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Private donation increases Grasslands Protected Area

By Contributor
October 24th, 2011

BC Parks’ White Lake Grasslands Protected Area is bigger now, thanks to an “ecological gift” from Oliver resident Denis Pelletier.

Pelletier donated the 24.6-hectare property, valued at $475,000, to the Province in memory of his late parents who passed away in the early 1980s. The donation of this ecologically sensitive land qualifies under Canada’s Ecological Gifts Program.

The property is located in an area the Province classified as the Ponderosa Pine Biogeoclimatic Zone. This is one of four zones that are of provincial conservation concern.

“Contributing to public spaces like the White Lake Grasslands Protected Area is very important for future generations,” said Pelletier. “Creating, and more importantly recognizing the value of these ecologically sensitive areas is an important step towards improving our collective quality of life in this province.”

It is rare (less than one per cent of the provincial land base) and listed by B.C.’s Conservation Data Centre (CDC) as being of “special concern” due to high losses – 21 per cent has been converted for human use such as residential development and agriculture.

The CDC reports 192 species potentially inhabit this site. Of those, several nationally listed species at risk are known to inhabit the site, based on CDC and Ministry of Environment records.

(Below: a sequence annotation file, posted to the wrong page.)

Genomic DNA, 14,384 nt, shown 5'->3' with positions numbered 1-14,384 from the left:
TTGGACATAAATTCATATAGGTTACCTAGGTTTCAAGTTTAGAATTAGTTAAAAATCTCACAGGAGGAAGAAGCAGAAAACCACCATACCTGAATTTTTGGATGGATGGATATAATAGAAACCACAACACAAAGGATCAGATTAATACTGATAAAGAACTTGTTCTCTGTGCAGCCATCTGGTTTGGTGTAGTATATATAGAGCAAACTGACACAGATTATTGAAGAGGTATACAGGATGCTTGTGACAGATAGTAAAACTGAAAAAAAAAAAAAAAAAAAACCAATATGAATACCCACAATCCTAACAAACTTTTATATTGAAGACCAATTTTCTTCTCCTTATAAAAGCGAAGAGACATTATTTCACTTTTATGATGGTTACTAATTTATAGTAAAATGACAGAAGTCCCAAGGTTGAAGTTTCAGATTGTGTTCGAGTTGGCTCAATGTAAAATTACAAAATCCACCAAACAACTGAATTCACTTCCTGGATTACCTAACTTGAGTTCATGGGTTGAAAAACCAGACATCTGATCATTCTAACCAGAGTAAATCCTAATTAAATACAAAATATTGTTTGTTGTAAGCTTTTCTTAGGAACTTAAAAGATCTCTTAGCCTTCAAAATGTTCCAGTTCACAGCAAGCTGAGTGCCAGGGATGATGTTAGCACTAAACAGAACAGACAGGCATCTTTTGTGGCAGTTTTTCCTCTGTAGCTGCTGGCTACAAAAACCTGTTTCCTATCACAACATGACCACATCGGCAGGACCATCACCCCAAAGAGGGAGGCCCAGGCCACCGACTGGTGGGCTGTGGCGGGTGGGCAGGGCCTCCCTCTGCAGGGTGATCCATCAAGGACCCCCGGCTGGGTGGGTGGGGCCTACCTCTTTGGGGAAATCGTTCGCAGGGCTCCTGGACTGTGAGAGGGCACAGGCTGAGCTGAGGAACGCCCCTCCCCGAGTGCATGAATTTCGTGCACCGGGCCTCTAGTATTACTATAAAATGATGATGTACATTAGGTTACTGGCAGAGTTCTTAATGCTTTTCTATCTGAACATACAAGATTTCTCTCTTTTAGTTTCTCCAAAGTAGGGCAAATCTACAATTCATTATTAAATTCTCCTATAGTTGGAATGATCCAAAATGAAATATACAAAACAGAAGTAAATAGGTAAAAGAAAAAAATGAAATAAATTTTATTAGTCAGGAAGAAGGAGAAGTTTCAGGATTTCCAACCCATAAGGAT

These include:

  • Snakes – Western rattlesnake, gopher snake, racer.
  • Amphibians – Great Basin spadefoot.
  • Birds – white-headed woodpecker.

The Province is installing a BC Parks 100 bench on the property in recognition of Pelletier’s parents.

Quick facts

  • The primary role of the protected area is conservation: to protect the very hot and dry grassland, open pine forest and alkali ponds and rock outcroppings of the Southern Okanagan Basin Ecosection.
  • The 3,764 hectare protected area was established in 2001 and covers a geographical area from lakeshore to mountain top providing important habitat for many of British Columbia’s endangered wildlife, plants and plant communities.
  • Environment Canada’s Ecological Gifts Program offers tax benefits to landowners.

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